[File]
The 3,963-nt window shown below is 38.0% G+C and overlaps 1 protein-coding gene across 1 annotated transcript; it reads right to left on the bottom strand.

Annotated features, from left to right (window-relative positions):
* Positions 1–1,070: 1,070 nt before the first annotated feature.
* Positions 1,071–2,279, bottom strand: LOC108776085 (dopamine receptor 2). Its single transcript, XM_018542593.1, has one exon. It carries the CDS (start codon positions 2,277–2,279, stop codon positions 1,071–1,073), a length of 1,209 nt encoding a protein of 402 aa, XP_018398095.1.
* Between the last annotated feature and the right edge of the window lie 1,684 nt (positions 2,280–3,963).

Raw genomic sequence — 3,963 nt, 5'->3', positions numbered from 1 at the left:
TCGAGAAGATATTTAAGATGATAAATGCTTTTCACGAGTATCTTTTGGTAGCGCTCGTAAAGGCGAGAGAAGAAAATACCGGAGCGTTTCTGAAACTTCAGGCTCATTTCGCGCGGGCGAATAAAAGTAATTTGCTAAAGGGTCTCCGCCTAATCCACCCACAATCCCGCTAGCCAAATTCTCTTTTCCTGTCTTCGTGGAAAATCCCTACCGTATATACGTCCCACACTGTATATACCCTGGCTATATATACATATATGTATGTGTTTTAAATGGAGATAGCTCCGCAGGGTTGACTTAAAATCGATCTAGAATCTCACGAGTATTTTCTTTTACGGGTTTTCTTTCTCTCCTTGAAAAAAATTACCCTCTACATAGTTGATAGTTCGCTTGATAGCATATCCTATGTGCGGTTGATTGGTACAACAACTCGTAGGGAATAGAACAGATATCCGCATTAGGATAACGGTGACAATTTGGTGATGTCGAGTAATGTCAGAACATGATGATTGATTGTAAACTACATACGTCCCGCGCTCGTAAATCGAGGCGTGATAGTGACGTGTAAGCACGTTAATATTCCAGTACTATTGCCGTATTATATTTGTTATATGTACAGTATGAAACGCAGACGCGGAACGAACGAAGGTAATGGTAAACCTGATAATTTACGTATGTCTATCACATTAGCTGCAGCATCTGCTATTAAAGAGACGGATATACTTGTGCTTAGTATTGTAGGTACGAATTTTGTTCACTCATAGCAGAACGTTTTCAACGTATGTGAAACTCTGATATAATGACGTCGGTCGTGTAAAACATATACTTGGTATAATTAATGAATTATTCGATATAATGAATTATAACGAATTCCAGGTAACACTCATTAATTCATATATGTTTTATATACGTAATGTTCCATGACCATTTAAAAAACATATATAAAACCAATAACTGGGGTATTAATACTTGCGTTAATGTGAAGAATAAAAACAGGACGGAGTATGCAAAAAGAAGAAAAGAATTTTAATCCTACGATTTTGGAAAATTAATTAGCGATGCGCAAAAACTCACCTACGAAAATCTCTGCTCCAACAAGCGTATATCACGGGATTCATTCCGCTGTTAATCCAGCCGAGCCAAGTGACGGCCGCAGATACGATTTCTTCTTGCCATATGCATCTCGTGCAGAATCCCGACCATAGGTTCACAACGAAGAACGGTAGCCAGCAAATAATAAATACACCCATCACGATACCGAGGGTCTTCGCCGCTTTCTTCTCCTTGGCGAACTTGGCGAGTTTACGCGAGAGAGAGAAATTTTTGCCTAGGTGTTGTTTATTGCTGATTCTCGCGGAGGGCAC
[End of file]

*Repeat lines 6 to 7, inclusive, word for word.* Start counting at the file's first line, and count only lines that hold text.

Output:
Raw genomic sequence — 3,963 nt, 5'->3', positions numbered from 1 at the left:
TCGAGAAGATATTTAAGATGATAAATGCTTTTCACGAGTATCTTTTGGTAGCGCTCGTAAAGGCGAGAGAAGAAAATACCGGAGCGTTTCTGAAACTTCAGGCTCATTTCGCGCGGGCGAATAAAAGTAATTTGCTAAAGGGTCTCCGCCTAATCCACCCACAATCCCGCTAGCCAAATTCTCTTTTCCTGTCTTCGTGGAAAATCCCTACCGTATATACGTCCCACACTGTATATACCCTGGCTATATATACATATATGTATGTGTTTTAAATGGAGATAGCTCCGCAGGGTTGACTTAAAATCGATCTAGAATCTCACGAGTATTTTCTTTTACGGGTTTTCTTTCTCTCCTTGAAAAAAATTACCCTCTACATAGTTGATAGTTCGCTTGATAGCATATCCTATGTGCGGTTGATTGGTACAACAACTCGTAGGGAATAGAACAGATATCCGCATTAGGATAACGGTGACAATTTGGTGATGTCGAGTAATGTCAGAACATGATGATTGATTGTAAACTACATACGTCCCGCGCTCGTAAATCGAGGCGTGATAGTGACGTGTAAGCACGTTAATATTCCAGTACTATTGCCGTATTATATTTGTTATATGTACAGTATGAAACGCAGACGCGGAACGAACGAAGGTAATGGTAAACCTGATAATTTACGTATGTCTATCACATTAGCTGCAGCATCTGCTATTAAAGAGACGGATATACTTGTGCTTAGTATTGTAGGTACGAATTTTGTTCACTCATAGCAGAACGTTTTCAACGTATGTGAAACTCTGATATAATGACGTCGGTCGTGTAAAACATATACTTGGTATAATTAATGAATTATTCGATATAATGAATTATAACGAATTCCAGGTAACACTCATTAATTCATATATGTTTTATATACGTAATGTTCCATGACCATTTAAAAAACATATATAAAACCAATAACTGGGGTATTAATACTTGCGTTAATGTGAAGAATAAAAACAGGACGGAGTATGCAAAAAGAAGAAAAGAATTTTAATCCTACGATTTTGGAAAATTAATTAGCGATGCGCAAAAACTCACCTACGAAAATCTCTGCTCCAACAAGCGTATATCACGGGATTCATTCCGCTGTTAATCCAGCCGAGCCAAGTGACGGCCGCAGATACGATTTCTTCTTGCCATATGCATCTCGTGCAGAATCCCGACCATAGGTTCACAACGAAGAACGGTAGCCAGCAAATAATAAATACACCCATCACGATACCGAGGGTCTTCGCCGCTTTCTTCTCCTTGGCGAACTTGGCGAGTTTACGCGAGAGAGAGAAATTTTTGCCTAGGTGTTGTTTATTGCTGATTCTCGCGGAGGGCAC